Marietta Season 1 Episode 21 - Going, Going, Gone (TVRGO Throwback)

 Marietta Season 1, Episode 21
Going, Going, Gone

Marietta is waiting in her dressing room before the first mayoral debate as Tammy gives her a pep talk.
Tammy: Alright Marietta! Big day! Your first debate with Amy. Remember what I told you to talk about.
Marietta: Hurricane Katya, Amy’s tweets, Betty Benoit’s endorsement, Betty being an obstructionist.
Tammy: Very good! And what should you not do?
Marietta: Call Amy any names. No sinking to her level. No quoting songs I like.
Tammy: Good girl! Oh god, I feel like a stage mom.
Marietta: You aren’t?
Tammy:  Very funny. Now get out there, it’s about to start.
Marietta: Aren’t you coming out too?
Tammy: No, I’m staying back here. I’ll watch on the TV. Don’t worry, your parents and Milton are in the audience, just look out to them if you need inspiration.
Marietta: Alright, see ya.
Tammy: Good luck!
On the main stage, moderator Velma BeDreaux introduces the candidates.
Velma: Hello and welcome to the first and only New Orleans mayoral debate. I’m Velma BeDreaux, your moderator for the evening. All four candidates running for mayor have been invited to participate and let’s welcome them to the stage. First up, progressive activist Edith DeLine of the Democratic Party.
Edith DeLine walks onto the stage, tripping on her way out and breaking the heel of her shoe.
Edith: I’m fine, please continue.
Velma: Alright, moving on. Next up is businessman Ray Willark of the Republican Party.
Ray Willark doesn’t walk out to the stage when his name is called.
Velma: Mr. Willark, please come to the stage.
Ray still doesn’t come.
Velma: You know what, I don’t get paid enough to care if he comes. Next up is New Orleans Councilwoman Amy Applewhite of the Democratic Party.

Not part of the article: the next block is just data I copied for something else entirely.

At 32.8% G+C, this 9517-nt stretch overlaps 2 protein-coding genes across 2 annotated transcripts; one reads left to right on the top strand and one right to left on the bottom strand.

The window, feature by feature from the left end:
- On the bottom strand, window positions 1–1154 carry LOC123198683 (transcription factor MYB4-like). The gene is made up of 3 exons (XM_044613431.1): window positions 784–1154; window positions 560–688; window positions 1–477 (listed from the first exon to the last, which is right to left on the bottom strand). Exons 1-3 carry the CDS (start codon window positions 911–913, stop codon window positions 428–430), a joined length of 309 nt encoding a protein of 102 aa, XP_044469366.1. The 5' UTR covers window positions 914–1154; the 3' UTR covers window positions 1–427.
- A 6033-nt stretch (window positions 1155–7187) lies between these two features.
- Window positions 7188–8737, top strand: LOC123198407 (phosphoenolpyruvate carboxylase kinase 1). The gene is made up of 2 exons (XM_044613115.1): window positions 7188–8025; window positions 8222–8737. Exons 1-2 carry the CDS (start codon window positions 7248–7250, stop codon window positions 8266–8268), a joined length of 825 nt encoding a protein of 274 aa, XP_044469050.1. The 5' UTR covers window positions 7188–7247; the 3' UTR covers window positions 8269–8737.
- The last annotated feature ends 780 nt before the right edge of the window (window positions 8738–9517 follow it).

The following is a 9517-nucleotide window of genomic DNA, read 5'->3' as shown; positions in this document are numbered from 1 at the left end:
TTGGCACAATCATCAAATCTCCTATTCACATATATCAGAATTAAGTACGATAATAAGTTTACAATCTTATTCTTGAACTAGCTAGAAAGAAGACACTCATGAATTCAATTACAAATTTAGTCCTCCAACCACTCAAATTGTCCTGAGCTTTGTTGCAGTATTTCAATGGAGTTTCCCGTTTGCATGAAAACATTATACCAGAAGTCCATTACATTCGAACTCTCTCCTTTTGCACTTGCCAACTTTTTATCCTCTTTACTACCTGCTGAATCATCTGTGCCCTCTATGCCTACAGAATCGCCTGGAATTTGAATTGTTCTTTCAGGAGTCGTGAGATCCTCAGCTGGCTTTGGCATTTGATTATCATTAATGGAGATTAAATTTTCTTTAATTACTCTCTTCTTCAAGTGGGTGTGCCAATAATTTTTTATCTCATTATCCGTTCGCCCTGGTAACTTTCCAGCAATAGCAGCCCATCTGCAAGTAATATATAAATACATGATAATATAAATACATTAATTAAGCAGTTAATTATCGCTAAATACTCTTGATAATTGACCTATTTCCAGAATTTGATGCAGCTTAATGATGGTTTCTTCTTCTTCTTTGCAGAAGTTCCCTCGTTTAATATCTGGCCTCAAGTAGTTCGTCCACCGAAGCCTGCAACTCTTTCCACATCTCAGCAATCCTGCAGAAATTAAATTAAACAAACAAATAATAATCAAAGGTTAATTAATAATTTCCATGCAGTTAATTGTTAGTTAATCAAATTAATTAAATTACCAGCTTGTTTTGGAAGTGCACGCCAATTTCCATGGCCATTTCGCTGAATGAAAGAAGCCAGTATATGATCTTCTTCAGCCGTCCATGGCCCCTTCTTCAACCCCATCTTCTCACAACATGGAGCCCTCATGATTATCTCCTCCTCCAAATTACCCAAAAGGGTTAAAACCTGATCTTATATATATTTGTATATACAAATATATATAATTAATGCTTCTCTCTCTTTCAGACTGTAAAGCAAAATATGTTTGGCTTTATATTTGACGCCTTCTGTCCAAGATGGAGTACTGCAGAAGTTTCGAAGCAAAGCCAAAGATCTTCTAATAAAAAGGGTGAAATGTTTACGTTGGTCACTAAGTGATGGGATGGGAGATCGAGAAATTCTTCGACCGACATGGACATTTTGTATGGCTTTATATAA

Amy enters the stage, waving and mugging for the camera.
Velma: And finally, Louisiana Senator Marietta Landfield.
Marietta walks out onto the stage, accidentally standing at the wrong podium.
Velma: Senator Landfield, you’re supposed to be in the center of the stage.
Marietta: Whoops.
Velma: Oh look, Mr. Willark is joining us. Now we can begin. We’ll be skipping the opening statements portion and jumping straight into policy. The first question is for Senator Landfield. Senator Landfield, climate change is seen as a major threat to our city and it’s been cited as a leading cause for Hurricane Katya. What is your stance on climate change and how would you combat it?
Marietta: I support the House Democrats’ Green Plan. I think that decisive and severe action must be taken to stop this crisis from getting any worse, before the city that we all call home, and the entire planet, is too far gone to save.
Amy: Marietta, can you name one part of that socialist plan?
Marietta: First off, please respect me enough to call me Senator Landfield. Second, of course I can name aspects of the Green Plan. I wouldn’t be out here supporting it if I couldn’t.
Amy: Then name it.
Marietta: I think that’s unnecessary. Viewers can take it upon themselves to read over the entire plan, and I urge you to do so because it can save our planet.
Velma: Alright Senator Landfield, your time is up. Councilwoman Applewhite, care for a rebuttal?
Amy: Of course. While I understand the need for climate action, I think the effects of climate change have been greatly overstated by those on the far-left. It’s far more important to me that we continue to drill for oil in order to provide jobs for the people of New Orleans and the people of Louisiana.
Velma: Would anyone like to respond?
Marietta raises her hand.
Velma: Senator Landfield, you’ve already spoken on this issue but I’ll allow you to speak again as it seems important to you..
Marietta: Councilwoman, what you just said is ridiculous. The people of New Orleans won’t need jobs if the entire city is underwater!